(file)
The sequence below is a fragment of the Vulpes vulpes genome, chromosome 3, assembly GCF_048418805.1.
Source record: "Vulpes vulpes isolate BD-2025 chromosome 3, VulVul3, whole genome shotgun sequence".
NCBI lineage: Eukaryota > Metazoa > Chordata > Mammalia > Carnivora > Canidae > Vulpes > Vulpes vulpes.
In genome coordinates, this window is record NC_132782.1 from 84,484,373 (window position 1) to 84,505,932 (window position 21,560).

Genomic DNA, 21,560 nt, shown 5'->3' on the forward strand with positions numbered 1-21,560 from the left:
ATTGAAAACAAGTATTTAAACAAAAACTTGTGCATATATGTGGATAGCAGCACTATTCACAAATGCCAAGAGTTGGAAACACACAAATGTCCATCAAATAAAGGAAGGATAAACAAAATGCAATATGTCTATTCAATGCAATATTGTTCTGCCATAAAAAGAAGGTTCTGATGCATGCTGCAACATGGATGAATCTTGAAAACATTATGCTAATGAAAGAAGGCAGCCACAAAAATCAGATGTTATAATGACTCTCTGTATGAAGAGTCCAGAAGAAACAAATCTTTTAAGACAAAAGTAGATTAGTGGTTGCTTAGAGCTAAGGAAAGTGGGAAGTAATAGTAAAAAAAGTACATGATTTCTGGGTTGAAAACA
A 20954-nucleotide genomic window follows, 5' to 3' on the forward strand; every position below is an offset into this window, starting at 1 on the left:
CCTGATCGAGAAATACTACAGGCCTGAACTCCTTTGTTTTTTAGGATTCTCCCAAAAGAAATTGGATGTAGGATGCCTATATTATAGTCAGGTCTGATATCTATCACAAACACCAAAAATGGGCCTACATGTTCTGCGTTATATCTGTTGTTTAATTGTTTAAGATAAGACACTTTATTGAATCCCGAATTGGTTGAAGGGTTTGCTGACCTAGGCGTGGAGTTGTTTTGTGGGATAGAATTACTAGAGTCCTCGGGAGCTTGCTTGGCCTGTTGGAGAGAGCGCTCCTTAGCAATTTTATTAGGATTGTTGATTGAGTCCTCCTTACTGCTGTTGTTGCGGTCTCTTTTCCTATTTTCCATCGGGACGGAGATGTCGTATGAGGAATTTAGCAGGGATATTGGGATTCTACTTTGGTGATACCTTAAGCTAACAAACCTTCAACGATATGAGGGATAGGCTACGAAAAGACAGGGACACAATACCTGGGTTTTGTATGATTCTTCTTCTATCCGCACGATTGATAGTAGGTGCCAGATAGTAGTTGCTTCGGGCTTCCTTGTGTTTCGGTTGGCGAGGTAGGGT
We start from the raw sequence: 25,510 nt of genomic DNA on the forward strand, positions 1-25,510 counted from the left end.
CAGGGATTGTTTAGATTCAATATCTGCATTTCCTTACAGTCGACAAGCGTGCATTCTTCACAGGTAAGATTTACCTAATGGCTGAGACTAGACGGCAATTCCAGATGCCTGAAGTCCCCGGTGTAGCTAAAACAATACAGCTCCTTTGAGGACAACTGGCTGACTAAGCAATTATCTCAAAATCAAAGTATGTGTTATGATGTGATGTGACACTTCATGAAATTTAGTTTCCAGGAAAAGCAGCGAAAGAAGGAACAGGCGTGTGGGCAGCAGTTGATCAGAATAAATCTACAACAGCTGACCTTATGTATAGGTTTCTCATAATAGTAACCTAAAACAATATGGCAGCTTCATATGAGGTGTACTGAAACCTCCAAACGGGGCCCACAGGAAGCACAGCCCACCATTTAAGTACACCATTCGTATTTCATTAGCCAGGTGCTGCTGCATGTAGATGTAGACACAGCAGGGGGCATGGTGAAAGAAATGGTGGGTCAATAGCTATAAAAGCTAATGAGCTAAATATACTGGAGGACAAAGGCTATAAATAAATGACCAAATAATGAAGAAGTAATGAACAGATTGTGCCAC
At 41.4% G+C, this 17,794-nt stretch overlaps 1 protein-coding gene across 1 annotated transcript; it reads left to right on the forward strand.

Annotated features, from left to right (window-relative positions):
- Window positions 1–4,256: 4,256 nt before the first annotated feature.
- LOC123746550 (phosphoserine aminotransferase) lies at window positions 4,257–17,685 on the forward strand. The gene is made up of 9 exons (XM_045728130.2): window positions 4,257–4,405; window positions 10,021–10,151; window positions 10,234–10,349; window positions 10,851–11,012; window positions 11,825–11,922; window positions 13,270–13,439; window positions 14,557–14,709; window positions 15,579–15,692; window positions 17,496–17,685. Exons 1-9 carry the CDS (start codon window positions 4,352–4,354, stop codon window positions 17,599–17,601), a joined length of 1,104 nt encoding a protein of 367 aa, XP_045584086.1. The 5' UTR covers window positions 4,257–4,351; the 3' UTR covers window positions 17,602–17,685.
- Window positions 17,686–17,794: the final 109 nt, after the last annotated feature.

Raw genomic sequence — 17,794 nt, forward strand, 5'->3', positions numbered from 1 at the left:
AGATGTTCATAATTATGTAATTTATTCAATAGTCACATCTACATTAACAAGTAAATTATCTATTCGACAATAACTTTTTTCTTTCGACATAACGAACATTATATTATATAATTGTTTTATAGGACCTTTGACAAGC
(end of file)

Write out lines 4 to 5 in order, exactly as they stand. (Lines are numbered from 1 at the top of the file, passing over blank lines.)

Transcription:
In genome coordinates, this window is record NC_132782.1 from 84,484,373 (window position 1) to 84,505,932 (window position 21,560).

Genomic DNA, 21,560 nt, shown 5'->3' on the forward strand with positions numbered 1-21,560 from the left: